Are all challenge-response (or other authentication) protocols vulnerable to on-line main-in-the-middle attacks?
Let's say Alice wants to setup a connection with Bob (e.g. she wants to login on a server). Bob sends her a random number, r. Alice then replies with a MAC of the random number, using her password. Bob knows that only Alice can do this and logs her into the server.
But what if, during all this time, there was an on-line adversary between Alice and Bob. He can intercept r and sent it to Alice himself. He could spoof the IP of the server so Alice thinks it's coming from Bob. Alice then sends her response and again the adversary intercepts it and sends it to the server. The adversary just forwarded the message so Bob still accepts it as correct and logs-in the adversary. He now has setup a connection with Bob, in the name of Alice.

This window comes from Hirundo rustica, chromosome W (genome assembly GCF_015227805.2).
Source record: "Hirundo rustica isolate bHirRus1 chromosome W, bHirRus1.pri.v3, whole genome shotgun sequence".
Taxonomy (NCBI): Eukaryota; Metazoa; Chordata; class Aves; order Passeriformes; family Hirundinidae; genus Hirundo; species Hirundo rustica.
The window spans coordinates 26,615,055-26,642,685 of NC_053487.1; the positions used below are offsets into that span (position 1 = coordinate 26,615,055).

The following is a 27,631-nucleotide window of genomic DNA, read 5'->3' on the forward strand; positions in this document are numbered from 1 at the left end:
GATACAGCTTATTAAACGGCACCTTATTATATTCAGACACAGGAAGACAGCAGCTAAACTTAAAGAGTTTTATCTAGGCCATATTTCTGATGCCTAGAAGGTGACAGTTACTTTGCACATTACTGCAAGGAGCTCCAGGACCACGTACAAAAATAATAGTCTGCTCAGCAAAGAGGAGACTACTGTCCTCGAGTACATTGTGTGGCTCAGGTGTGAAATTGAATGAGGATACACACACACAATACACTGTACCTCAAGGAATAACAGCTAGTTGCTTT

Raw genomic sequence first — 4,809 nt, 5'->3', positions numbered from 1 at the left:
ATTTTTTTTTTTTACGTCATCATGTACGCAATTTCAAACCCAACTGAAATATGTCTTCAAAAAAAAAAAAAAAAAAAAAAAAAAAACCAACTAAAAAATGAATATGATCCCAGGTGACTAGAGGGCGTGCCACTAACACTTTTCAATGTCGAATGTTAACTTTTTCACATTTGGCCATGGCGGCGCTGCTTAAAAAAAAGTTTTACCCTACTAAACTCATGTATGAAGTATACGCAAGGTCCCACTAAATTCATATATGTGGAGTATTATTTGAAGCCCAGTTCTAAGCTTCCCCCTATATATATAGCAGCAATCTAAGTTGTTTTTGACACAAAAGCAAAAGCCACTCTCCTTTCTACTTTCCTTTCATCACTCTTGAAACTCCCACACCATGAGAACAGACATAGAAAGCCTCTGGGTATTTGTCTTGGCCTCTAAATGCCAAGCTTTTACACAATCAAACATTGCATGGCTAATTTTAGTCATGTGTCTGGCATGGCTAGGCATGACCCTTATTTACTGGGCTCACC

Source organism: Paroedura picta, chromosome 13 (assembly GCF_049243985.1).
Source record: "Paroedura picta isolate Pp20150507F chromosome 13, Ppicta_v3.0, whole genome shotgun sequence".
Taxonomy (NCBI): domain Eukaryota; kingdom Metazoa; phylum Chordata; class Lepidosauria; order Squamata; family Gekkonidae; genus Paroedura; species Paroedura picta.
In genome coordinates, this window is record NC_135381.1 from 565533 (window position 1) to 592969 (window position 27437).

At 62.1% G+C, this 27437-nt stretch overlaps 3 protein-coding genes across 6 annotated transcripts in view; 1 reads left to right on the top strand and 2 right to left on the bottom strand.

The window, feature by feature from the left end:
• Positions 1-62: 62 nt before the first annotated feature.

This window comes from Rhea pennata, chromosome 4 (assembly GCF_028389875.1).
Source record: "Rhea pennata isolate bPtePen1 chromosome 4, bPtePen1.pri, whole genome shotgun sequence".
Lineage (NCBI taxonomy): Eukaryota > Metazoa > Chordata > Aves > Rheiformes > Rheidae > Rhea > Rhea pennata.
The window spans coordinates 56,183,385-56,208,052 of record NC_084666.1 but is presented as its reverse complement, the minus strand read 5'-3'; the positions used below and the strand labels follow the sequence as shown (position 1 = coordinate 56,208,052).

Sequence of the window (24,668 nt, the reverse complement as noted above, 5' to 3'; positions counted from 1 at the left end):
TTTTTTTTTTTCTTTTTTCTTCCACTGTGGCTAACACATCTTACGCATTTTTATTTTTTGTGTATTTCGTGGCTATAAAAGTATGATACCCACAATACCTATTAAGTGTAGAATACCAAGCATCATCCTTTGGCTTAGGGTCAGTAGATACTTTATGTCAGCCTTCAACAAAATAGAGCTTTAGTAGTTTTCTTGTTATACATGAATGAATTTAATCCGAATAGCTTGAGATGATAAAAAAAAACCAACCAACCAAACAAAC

Is my reasoning correct? I assume that, because of this, you will never use challenge-response protocols to login a user or start a session. If I'm not mistaking, using session keys protects against this attack and allows a safe connection.